Russian missiles pound Ukrainian power plants in escalating campaign

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Police experts work near a crater at the site of hospital buildings damaged by a Russian missile strike as people watch, amid Russia's attack on Ukraine, in Kharkiv, Ukraine April 27, 2024. REUTERS/Vyacheslav Madiyevskyy

By Olena Harmash and Tom Balmforth Reuters

A Russian missile attack pounded power facilities in the centre and west of Ukraine on Saturday, mounting pressure on the ailing energy system as the country faces a shortage of air defences despite a breakthrough in U.S. military aid.

The strike using ballistic missiles and cruise missiles fired by Russian strategic bombers based in the Arctic Circle was the fourth large-scale aerial assault targeting the power system since March 22.

“The enemy again massively shelled Ukrainian energy facilities,” said DTEK, the largest private electricity company, adding that four of its six thermal power plants had suffered new damage overnight.

Rescuers battled to put out massive fires at several energy facilities in the western regions of Lviv and Ivano-Frankivsk, which border NATO members Poland and Romania, officials said.

In President Volodymyr Zelenskiy’s hometown of Kryvyi Rih, the supply of running water was disrupted after strikes on energy facilities in the central Dnipropetrovsk region, officials said.

“Unfortunately, we could not avoid the consequences. Energy facilities in Dnipropetrovsk and Kryvyi Rih regions were damaged, fires broke out,” Governor Serhiy Lysak said.

Ukrainian air defences were able to bring down 21 of the 34 incoming missiles, the commander of the air force said in a statement.

None of the hit facilities were identified by name – part of what authorities say is an essential security measure to prevent Russia quickly assessing the impact of its strikes.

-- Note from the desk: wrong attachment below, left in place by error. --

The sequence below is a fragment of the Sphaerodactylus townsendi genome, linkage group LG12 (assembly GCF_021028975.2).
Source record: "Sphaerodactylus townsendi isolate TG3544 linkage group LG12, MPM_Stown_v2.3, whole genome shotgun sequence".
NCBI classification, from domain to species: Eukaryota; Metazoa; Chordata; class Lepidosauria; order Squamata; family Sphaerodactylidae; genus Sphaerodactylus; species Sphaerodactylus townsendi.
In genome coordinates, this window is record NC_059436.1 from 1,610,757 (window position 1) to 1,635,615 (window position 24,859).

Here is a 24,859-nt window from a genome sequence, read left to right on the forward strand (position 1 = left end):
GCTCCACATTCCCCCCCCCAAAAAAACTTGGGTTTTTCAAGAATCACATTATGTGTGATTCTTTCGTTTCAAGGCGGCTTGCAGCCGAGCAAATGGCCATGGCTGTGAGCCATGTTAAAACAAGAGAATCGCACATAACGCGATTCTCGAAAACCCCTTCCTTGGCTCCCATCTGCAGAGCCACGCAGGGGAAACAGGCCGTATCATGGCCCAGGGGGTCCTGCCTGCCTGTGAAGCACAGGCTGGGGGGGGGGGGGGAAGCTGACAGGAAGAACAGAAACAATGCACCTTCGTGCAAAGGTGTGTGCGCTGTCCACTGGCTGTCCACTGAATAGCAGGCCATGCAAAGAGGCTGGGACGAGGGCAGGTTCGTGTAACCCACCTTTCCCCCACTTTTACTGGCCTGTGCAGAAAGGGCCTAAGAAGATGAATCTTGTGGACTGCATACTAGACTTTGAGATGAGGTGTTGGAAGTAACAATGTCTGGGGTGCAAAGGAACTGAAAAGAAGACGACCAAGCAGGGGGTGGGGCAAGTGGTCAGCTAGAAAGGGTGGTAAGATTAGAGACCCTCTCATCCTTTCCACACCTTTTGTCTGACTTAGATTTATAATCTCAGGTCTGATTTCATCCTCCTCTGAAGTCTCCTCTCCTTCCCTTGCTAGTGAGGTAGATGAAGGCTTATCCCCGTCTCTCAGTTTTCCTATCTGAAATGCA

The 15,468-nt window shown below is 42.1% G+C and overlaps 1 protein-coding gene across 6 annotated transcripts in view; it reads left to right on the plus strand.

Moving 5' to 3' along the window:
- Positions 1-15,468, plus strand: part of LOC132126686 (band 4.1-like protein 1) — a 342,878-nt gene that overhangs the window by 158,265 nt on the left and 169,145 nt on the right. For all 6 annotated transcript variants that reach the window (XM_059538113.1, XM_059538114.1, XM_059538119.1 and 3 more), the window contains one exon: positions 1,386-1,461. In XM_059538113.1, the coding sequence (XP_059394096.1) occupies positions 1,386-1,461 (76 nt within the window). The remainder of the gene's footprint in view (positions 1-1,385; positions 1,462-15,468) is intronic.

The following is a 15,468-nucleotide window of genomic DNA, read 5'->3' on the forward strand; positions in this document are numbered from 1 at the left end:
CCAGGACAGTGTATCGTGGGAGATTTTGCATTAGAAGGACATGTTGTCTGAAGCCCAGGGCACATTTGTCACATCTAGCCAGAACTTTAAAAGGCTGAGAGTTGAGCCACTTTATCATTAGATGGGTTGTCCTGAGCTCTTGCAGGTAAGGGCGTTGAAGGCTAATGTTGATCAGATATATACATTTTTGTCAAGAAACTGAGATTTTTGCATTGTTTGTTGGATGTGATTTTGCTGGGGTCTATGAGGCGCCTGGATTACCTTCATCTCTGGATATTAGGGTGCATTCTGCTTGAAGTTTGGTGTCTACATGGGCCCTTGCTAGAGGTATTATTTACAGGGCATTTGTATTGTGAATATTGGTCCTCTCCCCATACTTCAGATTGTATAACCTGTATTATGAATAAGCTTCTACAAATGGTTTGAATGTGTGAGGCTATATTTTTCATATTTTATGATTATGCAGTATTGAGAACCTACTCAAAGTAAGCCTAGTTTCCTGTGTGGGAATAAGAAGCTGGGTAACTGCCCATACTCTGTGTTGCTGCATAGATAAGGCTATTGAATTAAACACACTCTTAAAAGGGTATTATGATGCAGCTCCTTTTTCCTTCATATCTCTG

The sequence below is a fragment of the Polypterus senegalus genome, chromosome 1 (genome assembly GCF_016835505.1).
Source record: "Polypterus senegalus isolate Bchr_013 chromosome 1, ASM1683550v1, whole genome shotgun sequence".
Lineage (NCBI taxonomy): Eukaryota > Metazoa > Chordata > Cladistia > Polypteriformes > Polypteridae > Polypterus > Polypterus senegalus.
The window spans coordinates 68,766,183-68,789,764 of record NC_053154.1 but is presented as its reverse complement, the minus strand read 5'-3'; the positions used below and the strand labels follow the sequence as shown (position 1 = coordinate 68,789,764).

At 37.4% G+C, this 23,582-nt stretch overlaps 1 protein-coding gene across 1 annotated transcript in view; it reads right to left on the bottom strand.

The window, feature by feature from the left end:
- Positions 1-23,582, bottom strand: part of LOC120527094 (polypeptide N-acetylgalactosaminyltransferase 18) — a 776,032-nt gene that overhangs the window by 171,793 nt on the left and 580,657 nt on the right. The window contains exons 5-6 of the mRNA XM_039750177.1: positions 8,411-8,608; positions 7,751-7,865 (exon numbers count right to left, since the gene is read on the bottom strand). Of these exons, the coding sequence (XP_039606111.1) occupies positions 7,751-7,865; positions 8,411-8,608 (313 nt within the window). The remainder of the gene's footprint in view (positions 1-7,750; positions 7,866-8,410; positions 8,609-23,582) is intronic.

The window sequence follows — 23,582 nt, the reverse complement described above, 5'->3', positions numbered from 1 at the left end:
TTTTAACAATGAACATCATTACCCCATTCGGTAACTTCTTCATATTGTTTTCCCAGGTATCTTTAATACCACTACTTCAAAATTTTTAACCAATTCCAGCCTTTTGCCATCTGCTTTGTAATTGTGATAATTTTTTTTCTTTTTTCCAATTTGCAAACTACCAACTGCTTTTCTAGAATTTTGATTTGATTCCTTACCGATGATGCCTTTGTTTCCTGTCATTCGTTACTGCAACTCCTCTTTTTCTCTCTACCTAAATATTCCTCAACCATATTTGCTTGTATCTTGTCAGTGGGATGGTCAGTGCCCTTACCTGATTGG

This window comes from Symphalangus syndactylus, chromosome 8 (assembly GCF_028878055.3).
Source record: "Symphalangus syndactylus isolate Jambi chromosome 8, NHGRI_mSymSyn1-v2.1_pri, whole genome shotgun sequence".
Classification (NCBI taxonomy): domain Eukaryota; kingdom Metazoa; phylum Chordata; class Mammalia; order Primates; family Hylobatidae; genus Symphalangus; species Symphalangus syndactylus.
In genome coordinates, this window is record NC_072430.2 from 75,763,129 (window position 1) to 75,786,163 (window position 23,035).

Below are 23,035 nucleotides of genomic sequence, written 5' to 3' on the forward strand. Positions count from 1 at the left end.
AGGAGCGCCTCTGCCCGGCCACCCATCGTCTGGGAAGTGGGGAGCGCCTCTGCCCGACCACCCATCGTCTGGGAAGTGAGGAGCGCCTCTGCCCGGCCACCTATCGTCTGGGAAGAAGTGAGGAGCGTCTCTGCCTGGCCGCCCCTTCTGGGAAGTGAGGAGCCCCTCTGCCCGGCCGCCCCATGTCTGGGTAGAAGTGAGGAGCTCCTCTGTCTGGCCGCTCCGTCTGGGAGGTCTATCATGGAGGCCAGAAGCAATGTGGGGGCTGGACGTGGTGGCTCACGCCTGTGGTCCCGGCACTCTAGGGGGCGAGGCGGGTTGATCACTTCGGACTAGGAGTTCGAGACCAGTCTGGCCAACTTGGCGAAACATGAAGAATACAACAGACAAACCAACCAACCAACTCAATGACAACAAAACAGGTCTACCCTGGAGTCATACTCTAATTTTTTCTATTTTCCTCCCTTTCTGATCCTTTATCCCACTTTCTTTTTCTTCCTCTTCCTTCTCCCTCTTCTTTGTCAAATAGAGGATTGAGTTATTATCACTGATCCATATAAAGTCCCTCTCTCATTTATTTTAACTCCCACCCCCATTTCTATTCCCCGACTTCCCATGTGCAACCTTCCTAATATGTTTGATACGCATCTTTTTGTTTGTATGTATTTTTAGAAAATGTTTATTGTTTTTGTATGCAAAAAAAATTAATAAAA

Russia denies targeting civilians during its air attacks, but says the Ukrainian energy system is a legitimate military target. Ukrainian authorities reported one energy worker who was hurt overnight.

In the northeastern city of Kharkiv that has been heavily bombed in recent weeks, a missile struck a hospital holding 60 patients overnight, injuring a woman and damaging the building, nearby water pipes and power lines, the governor said.

Ukraine, which has tried to take the fight back to Russia in recent months using long-range drones, attacked the Ilsky and Slavyansk oil refineries in Russia’s Krasnodar region overnight, a Ukrainian intelligence source told Reuters.

The drone strike conducted by the SBU security service caused fires at the facilities, the source said. Ukrainian drones also attacked Russia’s Kushchevsk military airfield in the same southern region, the source added.

The Slavyansk oil refinery was forced to suspend some operations after being damaged in the attack, Russian state news agency TASS cited an executive overseeing the plant as saying.

‘WE HAVE TO HELP’

Ukraine has lost 80% of its thermal power generation and 35% of its hydroelectric capacity during Russian attacks, officials say.

Though the core of the energy system comes from nuclear power, that lost capacity serves a balancing function in the grid and its loss could be a big problem when consumption rises later this year, officials say.

Rolling blackouts have been introduced in several regions, but the full impact of the attacks has not been felt because consumption, which is at its highest in winter and the peak of summer, is at a seasonal low due to the mild weather.

There were no planned blackouts for now in Lviv region, which lies some 900 km (560 miles) from the eastern front, but the governor urged residents to economise on electricity use, especially during the evening hours of peak consumption.

“It’s difficult for the energy system to maintain the production and consumption balance. We have to help,” he said.

Maxim Timchenko, CEO of DTEK, said: “Last night’s attacks underline the continued urgent need for Ukraine’s allies to provide stronger air defence systems.”

The United States approved a major aid package for Ukraine this week, overcoming a deadlock in Congress that dragged on for six months and saw Kyiv’s weapon stocks become depleted.

On Friday, the Pentagon announced that it will buy $6 billion worth of new weapons for Ukraine including interceptors for the Patriot air defence system.

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